Sunday, a White House official stated that President Barack Obama again raised the problem of cuts in spheres such as Medicare and Social Security as a way out of damaging budget cuts, as both sides in Washington tried to limit a fiscal crisis that may soon hit millions of Americans.
The President’s actions mean that he might be ready to explore a compromise to end automatic spending cuts that began late Friday.
Obama mentioned that he wants to discuss the reforming these entitlement programs with lawmakers from both parties on Saturday afternoon.
Lately, some rank-and-file Democrats and Republicans have been sending signals that they are willing to compromise to end a two-year-old deadlock over tax and entitlement reforms.
“Democrats know we have to do entitlement reforms and Republicans know they have to do revenues (increases),” said liberal Democratic Senator Ben Cardin of Maryland.
On Sunday, White House senior economic official Gene Sperling said: “He’s reaching out to Democrats who understand we have to make serious progress on long-term entitlement reform.
“And Republicans who realize that if we had that type of entitlement reform, they’d be willing to have tax reform that raises revenues to lower the deficit.”
Republicans believe that the only way to overcome budget deficits is to slow down the cost of sprawling social safety net programs.
These include the Social Security retirement program and Medicare and Medicaid healthcare programs for the elderly, disabled and poor that are becoming more expensive as a large segment of the U.S. population hits retirement age.
Even though Obama has proposed to make some savings on these programs, he has insisted that significant new tax revenues be part of the deficit-reduction formula. Republicans in their turn reject the idea so far.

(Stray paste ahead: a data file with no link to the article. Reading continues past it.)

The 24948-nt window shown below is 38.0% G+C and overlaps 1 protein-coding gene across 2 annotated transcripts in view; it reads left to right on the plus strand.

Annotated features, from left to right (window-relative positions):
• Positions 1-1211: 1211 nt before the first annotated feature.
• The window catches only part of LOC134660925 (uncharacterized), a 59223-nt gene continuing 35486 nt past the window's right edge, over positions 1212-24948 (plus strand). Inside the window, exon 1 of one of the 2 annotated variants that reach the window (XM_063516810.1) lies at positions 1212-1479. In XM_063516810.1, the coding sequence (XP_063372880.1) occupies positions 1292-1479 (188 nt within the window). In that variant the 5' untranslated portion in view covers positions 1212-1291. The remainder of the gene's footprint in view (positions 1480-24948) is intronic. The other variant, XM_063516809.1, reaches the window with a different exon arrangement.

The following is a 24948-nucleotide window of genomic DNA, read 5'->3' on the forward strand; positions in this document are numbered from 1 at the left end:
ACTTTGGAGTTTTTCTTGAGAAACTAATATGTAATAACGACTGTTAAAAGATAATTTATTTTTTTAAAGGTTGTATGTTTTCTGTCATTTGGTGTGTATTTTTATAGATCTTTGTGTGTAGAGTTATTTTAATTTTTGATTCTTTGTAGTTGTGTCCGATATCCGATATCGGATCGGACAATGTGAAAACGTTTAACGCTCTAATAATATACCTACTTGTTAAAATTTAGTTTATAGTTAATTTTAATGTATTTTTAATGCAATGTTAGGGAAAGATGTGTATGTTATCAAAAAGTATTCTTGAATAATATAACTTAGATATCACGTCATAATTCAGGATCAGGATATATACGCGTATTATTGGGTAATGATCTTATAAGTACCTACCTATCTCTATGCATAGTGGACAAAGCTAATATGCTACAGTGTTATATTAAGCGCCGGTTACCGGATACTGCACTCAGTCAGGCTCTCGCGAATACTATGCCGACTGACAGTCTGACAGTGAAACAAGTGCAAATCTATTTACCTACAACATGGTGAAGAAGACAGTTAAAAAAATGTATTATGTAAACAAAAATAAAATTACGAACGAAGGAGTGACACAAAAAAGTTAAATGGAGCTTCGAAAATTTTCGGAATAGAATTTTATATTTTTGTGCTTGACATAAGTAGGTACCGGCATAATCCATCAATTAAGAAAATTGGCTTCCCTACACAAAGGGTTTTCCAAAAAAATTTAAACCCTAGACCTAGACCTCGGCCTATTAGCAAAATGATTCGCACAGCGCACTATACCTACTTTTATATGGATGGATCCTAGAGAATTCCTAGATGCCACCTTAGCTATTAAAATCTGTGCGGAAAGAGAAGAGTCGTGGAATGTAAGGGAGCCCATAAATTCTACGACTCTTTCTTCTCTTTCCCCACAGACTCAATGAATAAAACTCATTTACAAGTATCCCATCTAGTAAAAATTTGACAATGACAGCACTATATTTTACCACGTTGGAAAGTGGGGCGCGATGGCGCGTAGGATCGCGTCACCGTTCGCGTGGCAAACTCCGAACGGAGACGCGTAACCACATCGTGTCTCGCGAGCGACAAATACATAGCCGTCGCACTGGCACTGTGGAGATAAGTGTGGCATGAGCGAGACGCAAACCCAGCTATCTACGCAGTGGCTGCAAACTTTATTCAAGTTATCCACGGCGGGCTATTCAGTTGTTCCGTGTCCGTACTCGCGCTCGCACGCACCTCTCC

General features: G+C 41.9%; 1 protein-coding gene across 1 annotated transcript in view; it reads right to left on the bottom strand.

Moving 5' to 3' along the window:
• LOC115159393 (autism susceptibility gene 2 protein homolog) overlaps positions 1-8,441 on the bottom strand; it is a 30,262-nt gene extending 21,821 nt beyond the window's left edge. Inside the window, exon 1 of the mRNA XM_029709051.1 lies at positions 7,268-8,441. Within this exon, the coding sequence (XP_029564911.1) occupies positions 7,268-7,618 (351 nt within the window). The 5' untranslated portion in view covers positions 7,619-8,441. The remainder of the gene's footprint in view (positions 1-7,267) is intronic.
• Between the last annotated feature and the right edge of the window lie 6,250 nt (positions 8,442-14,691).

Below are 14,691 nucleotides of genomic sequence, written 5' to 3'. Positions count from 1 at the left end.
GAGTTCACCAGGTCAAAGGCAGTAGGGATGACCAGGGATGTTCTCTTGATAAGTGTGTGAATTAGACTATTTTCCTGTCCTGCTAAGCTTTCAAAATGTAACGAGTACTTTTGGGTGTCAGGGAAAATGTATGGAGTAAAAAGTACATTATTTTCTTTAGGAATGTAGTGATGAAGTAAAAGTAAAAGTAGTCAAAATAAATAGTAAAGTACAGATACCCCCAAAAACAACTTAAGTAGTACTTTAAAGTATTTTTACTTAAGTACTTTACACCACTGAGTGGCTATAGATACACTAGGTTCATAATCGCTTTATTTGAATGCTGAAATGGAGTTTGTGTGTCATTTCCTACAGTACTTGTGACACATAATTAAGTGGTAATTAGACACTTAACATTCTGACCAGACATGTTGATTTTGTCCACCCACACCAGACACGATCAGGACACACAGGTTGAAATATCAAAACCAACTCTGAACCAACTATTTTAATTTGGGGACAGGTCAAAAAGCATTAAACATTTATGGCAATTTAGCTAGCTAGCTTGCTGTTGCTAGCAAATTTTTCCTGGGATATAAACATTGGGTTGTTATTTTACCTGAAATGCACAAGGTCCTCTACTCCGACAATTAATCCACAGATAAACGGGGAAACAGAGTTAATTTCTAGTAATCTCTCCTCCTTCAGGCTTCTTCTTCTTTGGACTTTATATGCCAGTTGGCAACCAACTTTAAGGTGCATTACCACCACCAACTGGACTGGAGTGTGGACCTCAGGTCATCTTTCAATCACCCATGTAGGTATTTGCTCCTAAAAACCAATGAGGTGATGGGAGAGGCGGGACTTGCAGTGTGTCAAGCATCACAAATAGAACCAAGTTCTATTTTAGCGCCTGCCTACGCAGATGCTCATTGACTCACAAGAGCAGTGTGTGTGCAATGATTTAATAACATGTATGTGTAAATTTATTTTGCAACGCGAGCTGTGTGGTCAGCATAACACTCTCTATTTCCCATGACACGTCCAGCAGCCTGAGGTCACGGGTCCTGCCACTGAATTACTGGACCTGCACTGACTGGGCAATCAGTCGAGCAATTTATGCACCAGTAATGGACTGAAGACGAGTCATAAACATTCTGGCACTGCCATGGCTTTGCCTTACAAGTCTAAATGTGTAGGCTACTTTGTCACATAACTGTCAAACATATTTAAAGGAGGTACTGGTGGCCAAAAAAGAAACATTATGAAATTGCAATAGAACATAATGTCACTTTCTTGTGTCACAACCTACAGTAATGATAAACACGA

As the budget battles rage on in Washington, sources said Obama plans to nominate on Monday Sylvia Mathews Burwell to head to White House Office of Management and Budget.
A veteran of the Bill Clinton White House, Burwell is president of the Walmart Foundation, which handles the corporation’s charitable efforts.
Obama’s mention of entitlement reform may help bring Republicans to the table to halt the cuts.
Republican leaders also made soothing noises on Sunday about the need to avoid a government shutdown on March 27, when funding runs out for most federal programs.
“It’s time for the president and Senate Democrats to get serious about the long-term spending problem that we have,” Boehner said.
In the meantime, both Democrats and Republicans were hoping to win the immediate fight over the automatic spending cuts so that they are best positioned in any upcoming battles over long-term budget deficits, reports Reuters.
“We’re willing to talk to him (Obama) about reconfiguring the same amount of spending reduction over the next six months,” Senate Republican leader Mitch McConnell said on CNN.
“The American people look at this and say: ‘Gee, I’ve had to cut my budget more than this,’ – probably on numerous occasions over the last four years because we’ve had such a tepid economy now for four long years.”